During an interview for New York’s 710 WOR radio last Friday, Lee expressed support for Allen, whose adopted daughter Dylan Farrow repeatedly accused the director of molesting her when she was a child, a claim Allen has consistently denied.
“I’d just like to say Woody Allen’s a great, great filmmaker, and this cancel thing is not just Woody,” Lee explained. “And I think that when we look back on it, [we’re] gonna see that, short of killing somebody, I don’t know if you can just erase somebody like they never existed. Woody’s a friend of mine… I know he’s going through it right now.”
The next day, Lee tweeted: “My words were WRONG. I do not and will not tolerate sexual harassment, assault, or violence. Such treatment causes real damage that can’t be minimized.”
Somewhere, my late uncle is saying from the beyond, “I told you about Spike Lee, n***a.” Yes, you did. Rest in peace, Unc.
Good on Netflix and Spike Lee’s better senses coming together to stop him from sinking his new film and himself, but we cannot dismiss the privilege reeking from Lee’s original assessment. I will not doubt Spike Lee’s commitment to Black people, but his “friend” is a man who continues to defend his pattern of never hiring Black actors. Why would someone of Spike Lee’s brilliance and stature waste breath on fuck-ass Woody Allen?
Having said that, at least Spike Lee presented the apology Dave Chappelle still can’t be bothered to give. Many people asked me if I had watched Chappelle’s new comedy special — as if I would even have any intentions to. As much as I loved Chappelle’s Show, I’m not supporting a man who traffics in transphobia under the pretense of humor. Not when two more Black trans women, Riah Milton in Ohio and Dominique “Rem’Mie” Fells in Pennsylvania — were killed that same week.
No, I’m not putting their murders on a comedian, but I can say his “jokes” are cruel and help further perpetuate the idea that cisgender Black men’s attractions to trans women is something so shameful that one could think murder is an answer.
If you want to stream in support, so be it, but I don’t believe in Black liberation that does not include all Black people. That means I don’t care to hear the thoughts of Chappelle on Fox News bigots and their Black frenemies — because what can he say about the world if he can’t respect all those in it?
But as frustrating as last week’s news cycle was, the new week has brought even more devastation. The Tallahassee Police Department has identified Oluwatoyin “Toyin” Salau as a murder victim, more than a week after her disappearance. The 19-year-old Black woman’s recent tweets include information about the very man who stole her life. (Police have arrested a suspect, 49-year-old Aaron Glee Jr.) On The Record was about women in the music industry, but its underlying argument speaks to a broader horror: Black women’s voices are too often silenced and ignored. That only makes this reality all the more burdensome: As much as we all have to worry about gun-toting bigots with or without a badge or the “Karens” of the world, Black women have to worry about Black men more often and more immediately — on top of everything else.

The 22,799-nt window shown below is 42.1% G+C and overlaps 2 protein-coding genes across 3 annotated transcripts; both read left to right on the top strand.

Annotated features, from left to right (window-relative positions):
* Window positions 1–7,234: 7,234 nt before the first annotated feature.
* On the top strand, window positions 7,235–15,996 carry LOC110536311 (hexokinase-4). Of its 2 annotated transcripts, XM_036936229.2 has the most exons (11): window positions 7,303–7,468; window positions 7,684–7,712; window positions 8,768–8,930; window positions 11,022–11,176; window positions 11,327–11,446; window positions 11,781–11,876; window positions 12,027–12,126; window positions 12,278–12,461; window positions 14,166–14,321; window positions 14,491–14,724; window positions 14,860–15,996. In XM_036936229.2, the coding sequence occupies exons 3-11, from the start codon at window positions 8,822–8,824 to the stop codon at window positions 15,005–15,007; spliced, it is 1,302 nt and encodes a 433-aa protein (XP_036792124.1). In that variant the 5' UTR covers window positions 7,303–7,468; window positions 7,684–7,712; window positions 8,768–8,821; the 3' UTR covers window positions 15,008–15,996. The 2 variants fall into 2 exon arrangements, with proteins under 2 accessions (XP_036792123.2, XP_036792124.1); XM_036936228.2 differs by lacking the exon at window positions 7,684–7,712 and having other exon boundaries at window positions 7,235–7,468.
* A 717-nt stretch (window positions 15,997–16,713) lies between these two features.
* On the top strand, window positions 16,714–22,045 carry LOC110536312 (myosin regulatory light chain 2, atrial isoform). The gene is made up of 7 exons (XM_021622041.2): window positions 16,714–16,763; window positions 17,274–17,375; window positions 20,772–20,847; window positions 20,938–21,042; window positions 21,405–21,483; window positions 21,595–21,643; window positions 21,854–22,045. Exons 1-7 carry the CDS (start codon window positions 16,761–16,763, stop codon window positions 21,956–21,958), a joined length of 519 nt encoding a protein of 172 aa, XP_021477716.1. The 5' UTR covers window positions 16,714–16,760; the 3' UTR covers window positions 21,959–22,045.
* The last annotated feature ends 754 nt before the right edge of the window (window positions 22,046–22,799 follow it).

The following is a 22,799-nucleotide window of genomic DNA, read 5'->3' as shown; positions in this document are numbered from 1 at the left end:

And given that Salau was only a teenager when she decided to be selfless enough to take to the streets to protest on behalf of herself and all Black people, the most maddening and disheartening part of it all is that she risked her health and her life advocating for the humanity of the very Black man who stole her life.
So much of this movement to end police brutality and racial injustice is centered on the Black man’s experience, even when we know the problem has never been limited to us. If anything, Black women get it worse not only due to sexism, but because not enough Black men love and fight for them with the same urgency as they do for us. (Or worse, they abuse them, rape them, and kill them.)
I don’t pretend to be perfect, nor do I write from a place of sanctimony. But I am a survivor of abuse and I do know there is nothing in this world more pathetic than a Black man who takes out his transgressions on women. I may be able to forgive my father for not being a better man, but I saw his disrespect of my mother and always aimed to be a better man than him. It’s disheartening that so many other Black men witnessed similar bad behavior and decided to mirror it.
When I joke about having the gender equivalent of White guilt, I’m only half-kidding. I love Black men because I am one. But I love Black women, too, and frankly more; they’ve always been better to me than other Black men have.
We have to be better. We need to be pushing ourselves harder. We owe that to Black women.
And really, if White folks can magically discover racism, we can discuss misogyny and all the ugliness it has reared all on our own.